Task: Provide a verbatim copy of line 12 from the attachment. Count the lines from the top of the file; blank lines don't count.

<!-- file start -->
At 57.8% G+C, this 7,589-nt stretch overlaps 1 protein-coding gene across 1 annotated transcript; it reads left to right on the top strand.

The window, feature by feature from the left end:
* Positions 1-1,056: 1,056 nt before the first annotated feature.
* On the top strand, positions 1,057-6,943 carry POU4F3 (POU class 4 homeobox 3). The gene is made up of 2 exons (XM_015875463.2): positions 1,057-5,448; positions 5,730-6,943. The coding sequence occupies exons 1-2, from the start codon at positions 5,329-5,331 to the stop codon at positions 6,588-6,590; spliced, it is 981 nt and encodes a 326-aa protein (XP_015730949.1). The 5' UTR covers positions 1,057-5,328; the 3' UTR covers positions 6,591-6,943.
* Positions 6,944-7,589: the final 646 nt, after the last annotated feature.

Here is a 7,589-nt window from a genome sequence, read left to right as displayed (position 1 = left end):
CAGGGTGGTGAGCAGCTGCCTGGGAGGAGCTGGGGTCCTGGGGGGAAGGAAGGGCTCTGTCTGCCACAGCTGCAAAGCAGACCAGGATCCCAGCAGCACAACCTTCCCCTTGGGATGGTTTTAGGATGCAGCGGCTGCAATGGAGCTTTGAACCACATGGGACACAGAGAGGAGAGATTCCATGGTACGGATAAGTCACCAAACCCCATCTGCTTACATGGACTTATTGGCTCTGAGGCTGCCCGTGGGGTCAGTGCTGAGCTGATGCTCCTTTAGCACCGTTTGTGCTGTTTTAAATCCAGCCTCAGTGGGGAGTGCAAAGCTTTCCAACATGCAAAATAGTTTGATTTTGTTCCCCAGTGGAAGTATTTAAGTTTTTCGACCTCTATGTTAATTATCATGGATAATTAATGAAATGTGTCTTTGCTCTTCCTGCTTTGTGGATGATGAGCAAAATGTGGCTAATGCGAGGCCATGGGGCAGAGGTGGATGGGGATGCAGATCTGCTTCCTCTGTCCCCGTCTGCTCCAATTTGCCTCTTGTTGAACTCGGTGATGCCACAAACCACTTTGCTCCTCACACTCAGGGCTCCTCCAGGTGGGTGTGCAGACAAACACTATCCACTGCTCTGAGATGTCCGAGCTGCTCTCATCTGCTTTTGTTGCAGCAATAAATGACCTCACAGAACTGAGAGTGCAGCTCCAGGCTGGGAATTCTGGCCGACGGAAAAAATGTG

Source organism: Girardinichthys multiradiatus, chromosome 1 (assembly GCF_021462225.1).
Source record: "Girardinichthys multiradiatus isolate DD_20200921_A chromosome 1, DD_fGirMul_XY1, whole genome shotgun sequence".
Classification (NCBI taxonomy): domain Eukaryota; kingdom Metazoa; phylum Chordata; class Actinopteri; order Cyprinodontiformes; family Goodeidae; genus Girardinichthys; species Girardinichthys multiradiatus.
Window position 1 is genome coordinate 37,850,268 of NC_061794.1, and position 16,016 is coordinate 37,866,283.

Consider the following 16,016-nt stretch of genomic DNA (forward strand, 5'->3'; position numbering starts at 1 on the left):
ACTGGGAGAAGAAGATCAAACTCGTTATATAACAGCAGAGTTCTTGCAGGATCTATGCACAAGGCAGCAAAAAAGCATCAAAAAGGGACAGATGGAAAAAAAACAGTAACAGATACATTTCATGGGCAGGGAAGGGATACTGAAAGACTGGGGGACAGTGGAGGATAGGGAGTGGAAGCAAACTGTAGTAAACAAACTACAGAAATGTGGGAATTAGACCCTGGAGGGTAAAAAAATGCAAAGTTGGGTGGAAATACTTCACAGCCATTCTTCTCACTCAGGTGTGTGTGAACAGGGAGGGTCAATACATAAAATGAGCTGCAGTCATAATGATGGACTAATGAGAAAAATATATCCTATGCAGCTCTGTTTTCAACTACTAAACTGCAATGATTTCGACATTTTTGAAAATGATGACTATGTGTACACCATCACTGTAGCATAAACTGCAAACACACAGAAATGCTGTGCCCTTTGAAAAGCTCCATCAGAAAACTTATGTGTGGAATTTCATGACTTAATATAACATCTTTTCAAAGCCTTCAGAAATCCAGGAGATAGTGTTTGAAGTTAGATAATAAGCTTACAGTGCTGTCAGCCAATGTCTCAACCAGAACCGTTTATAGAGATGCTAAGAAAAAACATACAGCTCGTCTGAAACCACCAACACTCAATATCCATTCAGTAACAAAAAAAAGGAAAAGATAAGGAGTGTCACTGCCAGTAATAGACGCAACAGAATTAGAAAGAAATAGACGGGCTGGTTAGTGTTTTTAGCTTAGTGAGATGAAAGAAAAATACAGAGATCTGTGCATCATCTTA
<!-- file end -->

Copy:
Consider the following 16,016-nt stretch of genomic DNA (forward strand, 5'->3'; position numbering starts at 1 on the left):